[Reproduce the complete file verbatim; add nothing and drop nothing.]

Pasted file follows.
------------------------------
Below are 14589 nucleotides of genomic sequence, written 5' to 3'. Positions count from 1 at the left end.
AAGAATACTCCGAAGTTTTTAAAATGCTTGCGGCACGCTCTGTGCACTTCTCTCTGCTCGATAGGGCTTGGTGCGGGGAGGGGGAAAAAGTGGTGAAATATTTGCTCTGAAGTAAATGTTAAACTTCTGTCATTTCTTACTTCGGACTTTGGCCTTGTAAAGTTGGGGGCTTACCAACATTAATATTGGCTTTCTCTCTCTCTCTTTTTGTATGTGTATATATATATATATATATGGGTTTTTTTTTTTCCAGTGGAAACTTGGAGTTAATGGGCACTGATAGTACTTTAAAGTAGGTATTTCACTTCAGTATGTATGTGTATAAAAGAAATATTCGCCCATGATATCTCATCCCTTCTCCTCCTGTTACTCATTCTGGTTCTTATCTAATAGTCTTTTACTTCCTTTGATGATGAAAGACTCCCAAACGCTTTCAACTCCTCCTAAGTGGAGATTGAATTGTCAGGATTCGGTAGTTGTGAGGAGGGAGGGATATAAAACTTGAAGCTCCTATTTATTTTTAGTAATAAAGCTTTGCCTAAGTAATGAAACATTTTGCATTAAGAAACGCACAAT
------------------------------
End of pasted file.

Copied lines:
Below are 14589 nucleotides of genomic sequence, written 5' to 3'. Positions count from 1 at the left end.
AAGAATACTCCGAAGTTTTTAAAATGCTTGCGGCACGCTCTGTGCACTTCTCTCTGCTCGATAGGGCTTGGTGCGGGGAGGGGGAAAAAGTGGTGAAATATTTGCTCTGAAGTAAATGTTAAACTTCTGTCATTTCTTACTTCGGACTTTGGCCTTGTAAAGTTGGGGGCTTACCAACATTAATATTGGCTTTCTCTCTCTCTCTTTTTGTATGTGTATATATATATATATATATGGGTTTTTTTTTTTCCAGTGGAAACTTGGAGTTAATGGGCACTGATAGTACTTTAAAGTAGGTATTTCACTTCAGTATGTATGTGTATAAAAGAAATATTCGCCCATGATATCTCATCCCTTCTCCTCCTGTTACTCATTCTGGTTCTTATCTAATAGTCTTTTACTTCCTTTGATGATGAAAGACTCCCAAACGCTTTCAACTCCTCCTAAGTGGAGATTGAATTGTCAGGATTCGGTAGTTGTGAGGAGGGAGGGATATAAAACTTGAAGCTCCTATTTATTTTTAGTAATAAAGCTTTGCCTAAGTAATGAAACATTTTGCATTAAGAAACGCACAAT